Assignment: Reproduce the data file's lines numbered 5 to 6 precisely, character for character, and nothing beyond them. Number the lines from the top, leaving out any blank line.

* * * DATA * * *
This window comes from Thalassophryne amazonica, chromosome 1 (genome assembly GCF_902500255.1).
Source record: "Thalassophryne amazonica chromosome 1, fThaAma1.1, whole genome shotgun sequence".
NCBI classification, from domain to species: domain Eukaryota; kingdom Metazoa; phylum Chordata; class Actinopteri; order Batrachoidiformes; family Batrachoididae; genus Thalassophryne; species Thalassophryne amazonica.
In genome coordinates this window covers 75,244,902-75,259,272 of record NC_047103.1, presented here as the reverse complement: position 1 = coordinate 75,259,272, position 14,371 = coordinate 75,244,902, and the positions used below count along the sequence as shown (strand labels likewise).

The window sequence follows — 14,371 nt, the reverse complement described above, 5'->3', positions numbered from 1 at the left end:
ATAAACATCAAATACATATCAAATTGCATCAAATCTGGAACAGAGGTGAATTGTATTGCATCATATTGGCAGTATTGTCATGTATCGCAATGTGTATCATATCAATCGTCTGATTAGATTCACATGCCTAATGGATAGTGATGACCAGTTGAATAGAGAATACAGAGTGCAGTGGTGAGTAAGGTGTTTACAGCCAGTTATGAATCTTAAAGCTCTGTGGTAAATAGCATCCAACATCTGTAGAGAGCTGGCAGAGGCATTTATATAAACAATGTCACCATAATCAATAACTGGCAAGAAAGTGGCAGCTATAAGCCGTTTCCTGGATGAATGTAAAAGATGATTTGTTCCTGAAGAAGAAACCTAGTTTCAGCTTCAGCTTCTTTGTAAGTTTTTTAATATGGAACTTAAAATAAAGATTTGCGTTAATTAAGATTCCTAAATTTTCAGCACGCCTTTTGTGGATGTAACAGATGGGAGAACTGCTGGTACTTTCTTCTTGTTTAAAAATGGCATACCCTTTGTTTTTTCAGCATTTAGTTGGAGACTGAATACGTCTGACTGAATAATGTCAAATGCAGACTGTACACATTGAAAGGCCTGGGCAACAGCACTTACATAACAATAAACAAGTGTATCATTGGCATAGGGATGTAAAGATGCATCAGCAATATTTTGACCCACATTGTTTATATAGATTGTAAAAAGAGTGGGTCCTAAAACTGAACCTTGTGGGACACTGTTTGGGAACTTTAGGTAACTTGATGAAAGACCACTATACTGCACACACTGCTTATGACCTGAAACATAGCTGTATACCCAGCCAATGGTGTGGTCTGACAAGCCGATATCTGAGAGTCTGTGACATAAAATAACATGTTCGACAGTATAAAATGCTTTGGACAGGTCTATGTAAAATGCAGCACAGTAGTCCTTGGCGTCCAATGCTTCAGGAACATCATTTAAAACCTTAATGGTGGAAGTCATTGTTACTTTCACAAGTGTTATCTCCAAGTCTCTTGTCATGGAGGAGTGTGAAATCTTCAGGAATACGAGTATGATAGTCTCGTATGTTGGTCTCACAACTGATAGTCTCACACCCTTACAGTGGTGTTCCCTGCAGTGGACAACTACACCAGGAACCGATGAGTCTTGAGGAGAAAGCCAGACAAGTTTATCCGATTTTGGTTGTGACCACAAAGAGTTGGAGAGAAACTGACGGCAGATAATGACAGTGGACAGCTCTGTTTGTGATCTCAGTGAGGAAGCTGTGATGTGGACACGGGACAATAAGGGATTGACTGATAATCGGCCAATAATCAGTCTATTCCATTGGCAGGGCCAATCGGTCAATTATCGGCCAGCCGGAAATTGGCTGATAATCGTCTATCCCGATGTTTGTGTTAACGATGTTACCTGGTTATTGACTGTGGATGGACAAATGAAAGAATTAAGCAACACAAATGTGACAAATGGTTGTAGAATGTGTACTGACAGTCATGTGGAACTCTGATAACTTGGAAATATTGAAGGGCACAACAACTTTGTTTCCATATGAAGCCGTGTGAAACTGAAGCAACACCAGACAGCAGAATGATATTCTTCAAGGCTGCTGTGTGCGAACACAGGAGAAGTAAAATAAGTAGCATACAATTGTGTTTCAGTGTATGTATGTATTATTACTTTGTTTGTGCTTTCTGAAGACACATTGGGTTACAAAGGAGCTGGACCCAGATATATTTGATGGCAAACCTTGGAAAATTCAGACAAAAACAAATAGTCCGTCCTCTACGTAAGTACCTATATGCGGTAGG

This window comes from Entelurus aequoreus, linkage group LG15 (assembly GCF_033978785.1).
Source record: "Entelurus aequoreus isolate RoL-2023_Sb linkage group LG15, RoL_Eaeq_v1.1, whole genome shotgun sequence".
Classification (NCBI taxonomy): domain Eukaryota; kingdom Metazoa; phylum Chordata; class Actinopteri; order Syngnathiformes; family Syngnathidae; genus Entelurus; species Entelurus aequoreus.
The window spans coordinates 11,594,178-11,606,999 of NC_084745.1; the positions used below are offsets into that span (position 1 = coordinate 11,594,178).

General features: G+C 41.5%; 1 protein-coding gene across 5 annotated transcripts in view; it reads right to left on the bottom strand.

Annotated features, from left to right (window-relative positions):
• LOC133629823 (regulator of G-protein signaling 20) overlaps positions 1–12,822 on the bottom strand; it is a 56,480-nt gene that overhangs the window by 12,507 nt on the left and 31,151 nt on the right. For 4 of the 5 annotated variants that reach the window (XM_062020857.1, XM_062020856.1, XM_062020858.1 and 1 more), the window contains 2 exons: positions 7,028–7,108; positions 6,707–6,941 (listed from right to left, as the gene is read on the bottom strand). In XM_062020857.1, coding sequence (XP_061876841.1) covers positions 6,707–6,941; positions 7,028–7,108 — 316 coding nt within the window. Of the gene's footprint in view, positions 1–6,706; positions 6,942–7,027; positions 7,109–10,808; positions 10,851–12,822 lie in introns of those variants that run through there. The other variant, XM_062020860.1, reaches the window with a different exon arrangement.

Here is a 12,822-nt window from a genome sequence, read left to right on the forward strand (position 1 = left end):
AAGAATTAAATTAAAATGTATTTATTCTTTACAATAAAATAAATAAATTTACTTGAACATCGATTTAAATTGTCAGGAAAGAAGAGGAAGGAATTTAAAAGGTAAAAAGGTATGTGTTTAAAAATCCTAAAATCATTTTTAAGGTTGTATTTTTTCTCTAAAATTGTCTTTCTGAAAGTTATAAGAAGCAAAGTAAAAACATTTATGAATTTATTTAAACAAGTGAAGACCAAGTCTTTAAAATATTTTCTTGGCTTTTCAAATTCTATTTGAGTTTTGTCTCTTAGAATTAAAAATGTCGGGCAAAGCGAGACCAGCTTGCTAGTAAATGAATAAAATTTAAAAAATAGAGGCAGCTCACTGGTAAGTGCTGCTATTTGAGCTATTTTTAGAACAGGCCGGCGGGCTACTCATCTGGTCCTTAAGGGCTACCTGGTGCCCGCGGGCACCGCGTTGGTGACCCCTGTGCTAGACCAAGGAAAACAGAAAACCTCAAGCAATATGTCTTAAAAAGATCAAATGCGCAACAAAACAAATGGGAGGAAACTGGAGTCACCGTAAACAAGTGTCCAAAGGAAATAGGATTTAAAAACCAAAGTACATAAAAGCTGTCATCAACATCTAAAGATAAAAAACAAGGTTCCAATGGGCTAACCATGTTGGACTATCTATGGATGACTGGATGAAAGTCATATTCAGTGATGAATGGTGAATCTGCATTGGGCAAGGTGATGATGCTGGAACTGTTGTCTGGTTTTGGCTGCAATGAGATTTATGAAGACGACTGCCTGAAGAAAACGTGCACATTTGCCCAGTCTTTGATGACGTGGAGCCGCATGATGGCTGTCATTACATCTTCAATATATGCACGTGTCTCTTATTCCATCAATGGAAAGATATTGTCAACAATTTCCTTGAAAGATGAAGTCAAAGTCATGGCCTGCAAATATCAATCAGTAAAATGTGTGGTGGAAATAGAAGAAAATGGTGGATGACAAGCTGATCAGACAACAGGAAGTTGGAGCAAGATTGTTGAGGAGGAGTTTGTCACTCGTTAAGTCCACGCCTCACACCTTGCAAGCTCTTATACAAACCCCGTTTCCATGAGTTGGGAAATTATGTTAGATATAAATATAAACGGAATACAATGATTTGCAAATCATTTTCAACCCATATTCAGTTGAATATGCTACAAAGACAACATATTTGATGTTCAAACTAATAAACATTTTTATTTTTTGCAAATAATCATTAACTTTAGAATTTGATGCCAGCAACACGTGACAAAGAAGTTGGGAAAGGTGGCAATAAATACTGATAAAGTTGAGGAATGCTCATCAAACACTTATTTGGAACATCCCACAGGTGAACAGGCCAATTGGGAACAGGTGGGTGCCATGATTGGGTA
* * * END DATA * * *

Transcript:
The window sequence follows — 14,371 nt, the reverse complement described above, 5'->3', positions numbered from 1 at the left end:
ATAAACATCAAATACATATCAAATTGCATCAAATCTGGAACAGAGGTGAATTGTATTGCATCATATTGGCAGTATTGTCATGTATCGCAATGTGTATCATATCAATCGTCTGATTAGATTCACATGCCTAATGGATAGTGATGACCAGTTGAATAGAGAATACAGAGTGCAGTGGTGAGTAAGGTGTTTACAGCCAGTTATGAATCTTAAAGCTCTGTGGTAAATAGCATCCAACATCTGTAGAGAGCTGGCAGAGGCATTTATATAAACAATGTCACCATAATCAATAACTGGCAAGAAAGTGGCAGCTATAAGCCGTTTCCTGGATGAATGTAAAAGATGATTTGTTCCTGAAGAAGAAACCTAGTTTCAGCTTCAGCTTCTTTGTAAGTTTTTTAATATGGAACTTAAAATAAAGATTTGCGTTAATTAAGATTCCTAAATTTTCAGCACGCCTTTTGTGGATGTAACAGATGGGAGAACTGCTGGTACTTTCTTCTTGTTTAAAAATGGCATACCCTTTGTTTTTTCAGCATTTAGTTGGAGACTGAATACGTCTGACTGAATAATGTCAAATGCAGACTGTACACATTGAAAGGCCTGGGCAACAGCACTTACATAACAATAAACAAGTGTATCATTGGCATAGGGATGTAAAGATGCATCAGCAATATTTTGACCCACATTGTTTATATAGATTGTAAAAAGAGTGGGTCCTAAAACTGAACCTTGTGGGACACTGTTTGGGAACTTTAGGTAACTTGATGAAAGACCACTATACTGCACACACTGCTTATGACCTGAAACATAGCTGTATACCCAGCCAATGGTGTGGTCTGACAAGCCGATATCTGAGAGTCTGTGACATAAAATAACATGTTCGACAGTATAAAATGCTTTGGACAGGTCTATGTAAAATGCAGCACAGTAGTCCTTGGCGTCCAATGCTTCAGGAACATCATTTAAAACCTTAATGGTGGAAGTCATTGTTACTTTCACAAGTGTTATCTCCAAGTCTCTTGTCATGGAGGAGTGTGAAATCTTCAGGAATACGAGTATGATAGTCTCGTATGTTGGTCTCACAACTGATAGTCTCACACCCTTACAGTGGTGTTCCCTGCAGTGGACAACTACACCAGGAACCGATGAGTCTTGAGGAGAAAGCCAGACAAGTTTATCCGATTTTGGTTGTGACCACAAAGAGTTGGAGAGAAACTGACGGCAGATAATGACAGTGGACAGCTCTGTTTGTGATCTCAGTGAGGAAGCTGTGATGTGGACACGGGACAATAAGGGATTGACTGATAATCGGCCAATAATCAGTCTATTCCATTGGCAGGGCCAATCGGTCAATTATCGGCCAGCCGGAAATTGGCTGATAATCGTCTATCCCGATGTTTGTGTTAACGATGTTACCTGGTTATTGACTGTGGATGGACAAATGAAAGAATTAAGCAACACAAATGTGACAAATGGTTGTAGAATGTGTACTGACAGTCATGTGGAACTCTGATAACTTGGAAATATTGAAGGGCACAACAACTTTGTTTCCATATGAAGCCGTGTGAAACTGAAGCAACACCAGACAGCAGAATGATATTCTTCAAGGCTGCTGTGTGCGAACACAGGAGAAGTAAAATAAGTAGCATACAATTGTGTTTCAGTGTATGTATGTATTATTACTTTGTTTGTGCTTTCTGAAGACACATTGGGTTACAAAGGAGCTGGACCCAGATATATTTGATGGCAAACCTTGGAAAATTCAGACAAAAACAAATAGTCCGTCCTCTACGTAAGTACCTATATGCGGTAGG